If you’re reading this and wondering: “What is a DxO and how does it differ from a DMO?” then you need to know that the DxO model represents a shift in any organisation's focus that allows them to redefine themselves according to the trends that dictate change. Put simply, the x in DxO is interchangeable and replaces the M which traditionally stands for ‘destination marketing organisation’, though you’d be forgiven for thinking it was destination management organisation, depending on your overall strategy.
With that in mind, we couldn’t help but wonder if DMOs as we traditionally know are a bit outdated and perhaps, dare we say, even a bit obsolete? We spoke with Enver Duminy, CEO of Cape Town Tourism and got his take on the case, especially since he’s a massive advocate of the DxO model for driving his brand forward.
DxO: Realising the dream of the digital destination
By Enver Duminy, CEO, Cape Town Tourism
Hi Enver, firstly and foremost, we'd really love to know why being a DxO resonates with you so much; what does it mean to you and how has it empowered your organisation, brand or even your own role?
Organisationally, shifting to digital across all channels provides the opportunity for a more seamless workflow that facilitates what we’re doing when we’re working with visitors and offering a world-class visitor experience. International expectations demand a first-rate response. In terms of communication alone, it’s immediate, responsive and immersive. As CEO, I can have access to everyone, and, of course, they have access to me – it’s the ultimate in “open door” workflow, for all tiers of the organisation.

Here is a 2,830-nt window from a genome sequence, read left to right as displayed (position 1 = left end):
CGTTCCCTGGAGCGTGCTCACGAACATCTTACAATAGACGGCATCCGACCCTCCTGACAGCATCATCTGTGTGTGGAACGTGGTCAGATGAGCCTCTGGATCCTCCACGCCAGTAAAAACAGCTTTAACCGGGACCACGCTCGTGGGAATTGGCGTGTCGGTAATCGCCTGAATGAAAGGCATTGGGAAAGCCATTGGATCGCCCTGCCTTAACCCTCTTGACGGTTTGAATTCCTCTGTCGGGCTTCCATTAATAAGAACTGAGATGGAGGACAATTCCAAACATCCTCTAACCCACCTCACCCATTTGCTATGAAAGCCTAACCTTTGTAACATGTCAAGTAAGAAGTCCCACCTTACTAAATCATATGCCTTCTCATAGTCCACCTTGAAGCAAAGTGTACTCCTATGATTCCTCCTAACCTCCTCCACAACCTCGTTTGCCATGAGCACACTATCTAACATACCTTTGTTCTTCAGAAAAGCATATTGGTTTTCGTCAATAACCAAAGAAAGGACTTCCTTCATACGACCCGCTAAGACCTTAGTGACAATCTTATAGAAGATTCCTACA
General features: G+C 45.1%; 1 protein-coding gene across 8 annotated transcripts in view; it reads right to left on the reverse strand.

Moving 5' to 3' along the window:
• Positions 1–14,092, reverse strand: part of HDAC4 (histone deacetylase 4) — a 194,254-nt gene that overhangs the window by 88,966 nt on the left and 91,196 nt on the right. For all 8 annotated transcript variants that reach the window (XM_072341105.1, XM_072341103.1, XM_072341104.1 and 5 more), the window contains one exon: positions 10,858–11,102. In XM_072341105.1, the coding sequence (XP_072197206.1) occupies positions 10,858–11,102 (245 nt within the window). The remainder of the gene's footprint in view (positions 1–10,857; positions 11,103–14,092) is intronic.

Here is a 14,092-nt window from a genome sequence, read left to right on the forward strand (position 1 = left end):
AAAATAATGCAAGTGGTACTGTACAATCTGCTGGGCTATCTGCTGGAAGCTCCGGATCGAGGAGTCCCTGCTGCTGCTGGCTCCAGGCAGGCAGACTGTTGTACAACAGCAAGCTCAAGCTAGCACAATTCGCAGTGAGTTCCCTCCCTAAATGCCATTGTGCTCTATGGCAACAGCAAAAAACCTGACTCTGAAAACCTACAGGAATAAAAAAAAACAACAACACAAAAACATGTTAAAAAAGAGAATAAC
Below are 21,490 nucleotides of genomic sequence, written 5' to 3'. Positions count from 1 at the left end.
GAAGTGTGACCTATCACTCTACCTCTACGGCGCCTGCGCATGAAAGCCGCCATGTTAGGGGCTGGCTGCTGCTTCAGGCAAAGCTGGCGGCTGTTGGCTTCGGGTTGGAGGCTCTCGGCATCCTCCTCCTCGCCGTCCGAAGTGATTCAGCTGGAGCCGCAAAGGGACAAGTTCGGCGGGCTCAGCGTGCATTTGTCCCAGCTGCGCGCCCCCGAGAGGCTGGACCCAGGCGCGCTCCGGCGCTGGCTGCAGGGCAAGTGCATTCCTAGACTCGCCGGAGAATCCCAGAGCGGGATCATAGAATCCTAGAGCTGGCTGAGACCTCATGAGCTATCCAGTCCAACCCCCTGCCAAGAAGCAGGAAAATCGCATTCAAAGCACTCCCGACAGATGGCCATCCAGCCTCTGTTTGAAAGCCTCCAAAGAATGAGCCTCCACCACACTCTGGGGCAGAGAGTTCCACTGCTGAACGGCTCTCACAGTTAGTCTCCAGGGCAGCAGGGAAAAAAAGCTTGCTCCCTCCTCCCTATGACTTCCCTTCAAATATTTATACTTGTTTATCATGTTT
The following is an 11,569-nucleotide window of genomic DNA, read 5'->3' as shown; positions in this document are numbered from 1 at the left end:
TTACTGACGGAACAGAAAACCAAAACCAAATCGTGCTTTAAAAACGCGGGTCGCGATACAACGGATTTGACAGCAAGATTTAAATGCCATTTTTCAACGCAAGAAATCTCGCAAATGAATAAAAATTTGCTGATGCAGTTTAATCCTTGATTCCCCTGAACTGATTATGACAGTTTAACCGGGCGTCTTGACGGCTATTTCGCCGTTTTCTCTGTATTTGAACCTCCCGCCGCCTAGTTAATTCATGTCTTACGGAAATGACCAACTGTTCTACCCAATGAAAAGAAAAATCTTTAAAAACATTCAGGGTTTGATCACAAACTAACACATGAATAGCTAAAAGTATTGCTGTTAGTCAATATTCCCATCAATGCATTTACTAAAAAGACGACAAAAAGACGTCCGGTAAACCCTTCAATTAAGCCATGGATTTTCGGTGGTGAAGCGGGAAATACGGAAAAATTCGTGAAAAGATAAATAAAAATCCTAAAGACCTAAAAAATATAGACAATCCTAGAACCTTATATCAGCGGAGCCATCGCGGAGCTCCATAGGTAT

So, what wasn't working with the traditional DMO model and why do you feel the need to challenge it?
The traditional DMO model is static and limited in its ability to reach into the minds of visitors. Simply presenting information isn’t enough. The era of data analytics and the insights that go along with that provide a cohesive view of the visitor that allows you to offer more targeted product marketing in ways that are personalised, resulting in excellent visitor experiences. Customer Experience, CX, or, in the case of the DMO, Visitor Experience is all about matching expectations and preferences with products and services.
In that case, what does the DxO do to overcome this?
It’s imperative that you get to know the visitor, as well as those in the organisation. This requires listening through the feedback tools provided, and then responding. Listening offers the chance to overcome shortcomings and to enhance what you’re doing.
In a previous conversation, you mentioned to us that DxO allows you and your brand to redefine and reinvent who you are in order to remain relevant as well as allowing you to create and shape new relevance in the tourism space – what does 'redefine' and 'reinvent' look like to you? Are we talking about attitude or something physical like the brand or your content strategy?
Reinvention is about taking what works and enhancing it to remain relevant – as your market evolves, you do too, but at the same time, you have to stay ahead of the evolution to ensure that you’re competitive. That’s where redefining what’s top-of-class comes in – ideally, you want other organisations to view what you’re doing as best-practice, and to follow in your footsteps.